Continuing with my botanical theme lately, here’s another of the oft featured Nitobe memorial garden at UBC, in the middle of the summer.
Vancouver can be a bit of an alien place at times. Gazing across the water, I don’t know that any image better represents the combination of dense urbanity, maritime connection, and epic nature than this one does. With the last warm hues of sunlight reflecting from the water and the windows, the blues of the forest (and night) beyond begin to dominate.
In the quiet of Nitobe Memorial Garden, I was struck by the craftsmanship of this teahouse. Even the roof had such gorgeous structure, with the wood lit by ambient light reflected from the water and the foliage.
In the sylvan core of UBC’s (aptly named) Green College, a few random buildings hide with the trees. Some have pedestrian uses (literally—the building on the right is a stairwell), but others are more surreal: this little cottage is a shared-use kitchen. As the first rays of moonlight catch the scene, I can’t help but be reminded of some Tolkienesque elven fortress.
Outside Vancouver (the city) are the hillsides, dotted with homes and apartment buildings and, farther north, massive rocks. (That’s a pretty rare combination.) The difference between the soft, welcoming pink hues of the sunset and those massive hillsides (with some lovely evergreens in the foreground) is stranger, the more I think about it.
This picture also illustrates the biggest difference I’ve encountered since moving from the west coast to the east: the environments are less staggering and overwhelming, but the skies (and the buildings) are much more so. I’ve had to reorient the way I shoot to account for it.
While I’m on the trend of remembering summers past (and mourning the end of our own summer), I’m also going to reminisce about our trip to the University of British Columbia’s Nitobe Memorial Garden last summer. Look at that lushness. Foliage everywhere. And, as I like to joking call it, the “enormous bonsai tree” framing the soft scene.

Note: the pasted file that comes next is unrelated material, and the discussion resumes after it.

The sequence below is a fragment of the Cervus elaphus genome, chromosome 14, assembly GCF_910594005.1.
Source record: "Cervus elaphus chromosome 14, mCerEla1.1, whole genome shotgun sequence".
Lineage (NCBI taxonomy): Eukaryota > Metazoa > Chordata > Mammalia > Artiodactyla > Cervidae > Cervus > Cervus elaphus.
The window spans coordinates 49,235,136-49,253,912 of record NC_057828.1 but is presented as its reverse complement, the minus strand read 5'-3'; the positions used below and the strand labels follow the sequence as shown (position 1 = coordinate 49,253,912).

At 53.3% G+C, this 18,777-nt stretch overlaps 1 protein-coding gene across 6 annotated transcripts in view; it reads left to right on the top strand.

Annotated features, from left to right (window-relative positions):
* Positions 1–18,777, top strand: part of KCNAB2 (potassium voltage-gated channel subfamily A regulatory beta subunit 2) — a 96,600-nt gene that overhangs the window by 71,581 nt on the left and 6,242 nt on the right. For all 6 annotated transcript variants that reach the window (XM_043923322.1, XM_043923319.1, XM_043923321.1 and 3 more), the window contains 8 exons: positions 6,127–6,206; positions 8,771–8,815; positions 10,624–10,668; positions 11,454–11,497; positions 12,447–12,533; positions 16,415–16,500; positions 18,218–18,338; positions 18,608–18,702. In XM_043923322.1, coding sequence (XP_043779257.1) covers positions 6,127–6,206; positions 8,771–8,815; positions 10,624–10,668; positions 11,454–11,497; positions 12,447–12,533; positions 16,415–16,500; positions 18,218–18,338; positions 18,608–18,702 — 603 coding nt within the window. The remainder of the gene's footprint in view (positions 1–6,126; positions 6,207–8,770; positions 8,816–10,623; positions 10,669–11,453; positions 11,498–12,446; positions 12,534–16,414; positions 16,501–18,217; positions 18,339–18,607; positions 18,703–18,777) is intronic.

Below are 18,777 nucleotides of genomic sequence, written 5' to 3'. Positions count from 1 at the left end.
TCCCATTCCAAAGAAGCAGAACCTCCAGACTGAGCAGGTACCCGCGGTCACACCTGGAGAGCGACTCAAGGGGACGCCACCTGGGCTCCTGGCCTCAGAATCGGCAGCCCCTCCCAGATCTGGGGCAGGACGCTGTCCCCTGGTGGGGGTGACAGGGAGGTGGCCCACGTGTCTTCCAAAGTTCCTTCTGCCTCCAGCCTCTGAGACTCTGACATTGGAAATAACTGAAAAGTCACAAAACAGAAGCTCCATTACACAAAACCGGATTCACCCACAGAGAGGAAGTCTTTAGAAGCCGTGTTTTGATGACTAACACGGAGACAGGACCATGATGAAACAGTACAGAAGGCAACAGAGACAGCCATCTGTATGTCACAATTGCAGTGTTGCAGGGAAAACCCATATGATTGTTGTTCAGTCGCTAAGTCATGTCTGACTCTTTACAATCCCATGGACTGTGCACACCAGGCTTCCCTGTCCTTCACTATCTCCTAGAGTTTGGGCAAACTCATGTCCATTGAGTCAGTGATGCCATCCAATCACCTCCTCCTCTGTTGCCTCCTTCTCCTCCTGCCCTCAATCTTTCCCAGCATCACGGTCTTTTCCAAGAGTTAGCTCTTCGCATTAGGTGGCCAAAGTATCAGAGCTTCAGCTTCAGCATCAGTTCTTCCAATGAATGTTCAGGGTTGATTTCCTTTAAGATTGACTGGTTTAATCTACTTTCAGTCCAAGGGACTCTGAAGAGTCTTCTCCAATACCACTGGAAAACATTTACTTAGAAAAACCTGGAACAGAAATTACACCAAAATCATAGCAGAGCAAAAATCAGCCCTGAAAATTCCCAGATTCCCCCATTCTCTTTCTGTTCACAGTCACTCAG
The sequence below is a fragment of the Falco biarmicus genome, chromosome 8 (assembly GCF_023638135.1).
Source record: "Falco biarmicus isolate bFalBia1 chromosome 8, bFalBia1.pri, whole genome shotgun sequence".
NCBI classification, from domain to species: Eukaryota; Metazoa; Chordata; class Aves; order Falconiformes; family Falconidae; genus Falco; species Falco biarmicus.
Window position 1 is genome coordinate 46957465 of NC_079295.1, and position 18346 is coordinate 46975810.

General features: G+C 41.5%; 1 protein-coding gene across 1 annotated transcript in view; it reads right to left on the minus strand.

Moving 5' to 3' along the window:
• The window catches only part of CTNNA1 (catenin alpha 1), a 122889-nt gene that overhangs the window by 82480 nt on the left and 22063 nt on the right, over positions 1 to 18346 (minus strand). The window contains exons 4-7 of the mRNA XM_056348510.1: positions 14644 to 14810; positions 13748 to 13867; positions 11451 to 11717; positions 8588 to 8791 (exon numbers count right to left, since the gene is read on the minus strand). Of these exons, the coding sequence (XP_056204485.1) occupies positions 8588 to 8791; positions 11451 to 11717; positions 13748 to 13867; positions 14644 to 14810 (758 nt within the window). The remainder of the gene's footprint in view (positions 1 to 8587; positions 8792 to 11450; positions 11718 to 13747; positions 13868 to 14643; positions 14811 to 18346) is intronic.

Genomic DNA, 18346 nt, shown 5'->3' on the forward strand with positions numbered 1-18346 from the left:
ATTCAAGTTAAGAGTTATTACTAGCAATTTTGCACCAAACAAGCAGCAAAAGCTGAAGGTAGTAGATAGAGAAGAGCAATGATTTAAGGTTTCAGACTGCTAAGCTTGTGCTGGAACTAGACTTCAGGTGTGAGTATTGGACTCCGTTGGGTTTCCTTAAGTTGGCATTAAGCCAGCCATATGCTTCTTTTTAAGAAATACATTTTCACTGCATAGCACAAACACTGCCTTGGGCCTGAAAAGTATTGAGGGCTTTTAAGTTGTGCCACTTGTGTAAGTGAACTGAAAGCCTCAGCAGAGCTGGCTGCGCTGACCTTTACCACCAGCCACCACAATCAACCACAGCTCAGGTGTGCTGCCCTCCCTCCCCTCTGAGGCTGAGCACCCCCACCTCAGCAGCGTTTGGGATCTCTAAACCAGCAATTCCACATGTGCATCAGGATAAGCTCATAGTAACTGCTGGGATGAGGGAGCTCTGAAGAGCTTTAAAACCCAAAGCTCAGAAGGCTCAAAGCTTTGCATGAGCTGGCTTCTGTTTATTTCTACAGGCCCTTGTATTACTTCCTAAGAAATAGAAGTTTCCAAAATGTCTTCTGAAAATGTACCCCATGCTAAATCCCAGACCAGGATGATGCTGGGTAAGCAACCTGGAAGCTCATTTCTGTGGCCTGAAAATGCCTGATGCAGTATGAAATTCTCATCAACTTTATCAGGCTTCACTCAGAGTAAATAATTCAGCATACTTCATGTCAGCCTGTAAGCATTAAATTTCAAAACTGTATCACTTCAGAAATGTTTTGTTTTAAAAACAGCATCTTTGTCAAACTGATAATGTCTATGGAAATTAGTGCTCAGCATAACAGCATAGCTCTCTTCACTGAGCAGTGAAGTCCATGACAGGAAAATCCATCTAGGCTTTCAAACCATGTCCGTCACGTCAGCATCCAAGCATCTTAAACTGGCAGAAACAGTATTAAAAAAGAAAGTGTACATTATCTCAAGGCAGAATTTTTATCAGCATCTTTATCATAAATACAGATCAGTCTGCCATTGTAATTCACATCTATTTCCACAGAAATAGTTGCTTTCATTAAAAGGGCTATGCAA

There’s something magnificent about the views around Vancouver of the hills and the water. There’s something even more amazing about those same views around sunset when the sky just absolutely fills with color. For these reasons, among others, Vancouver’s got to be one of my favorite places on this planet.
That and if you walk around long enough you start to recognize locales featured in MacGyver.
In the already quiet and calming Nitobe Memorial Garden, this particular corner is the quietest and most calming of them all. At the back of the garden, where few other visitors go, is this tiny fenced-off area. Though this yard is actually adjacent to the ceremonial tea house, I much prefer imagining that an elderly couple lives here, and will be out to tend the garden shortly.
UBC’s Green College (shown here from another angle) is almost 100 years old, but when you’re inside it, the passage of time seems to stop. The heavy, wooden columns and beams seem to have been there forever. The trees are enormous, and enigmatic towers and cottages dot the interior, like the buildings of some alternate-reality castle.
This is the lovely entrance to the Nitobe Memorial Garden at the University of British Columbia. Brendan previously showed you some views from farther inside, but there’s something about the entrance itself that is particularly lovely.
Part of my attraction must certainly be from all of the anime and manga I consumed as a teenager, but even when considered objectively, the garden is gorgeous. I first thought it a bit contradictory to imagine a serene place to be overwhelming, but that was just the experience when I walked into the Garden.
If you have never visited the Nitobe Memorial Garden on UBC’s campus you are really missing out. It is an authentic Japanese garden which is painstakingly maintained. Strolling through you get the feeling that not a single rock is out of place, and that ever leaf is placed precisely where it ought to be. It’s really the kind of place you could spend an entire afternoon walking through and enjoying.
Pictured here is one of the bridges, the so-called 77 Log Bridge. I fee like this shot really captures the tranquility of the garden, reflected in the stillness of the water.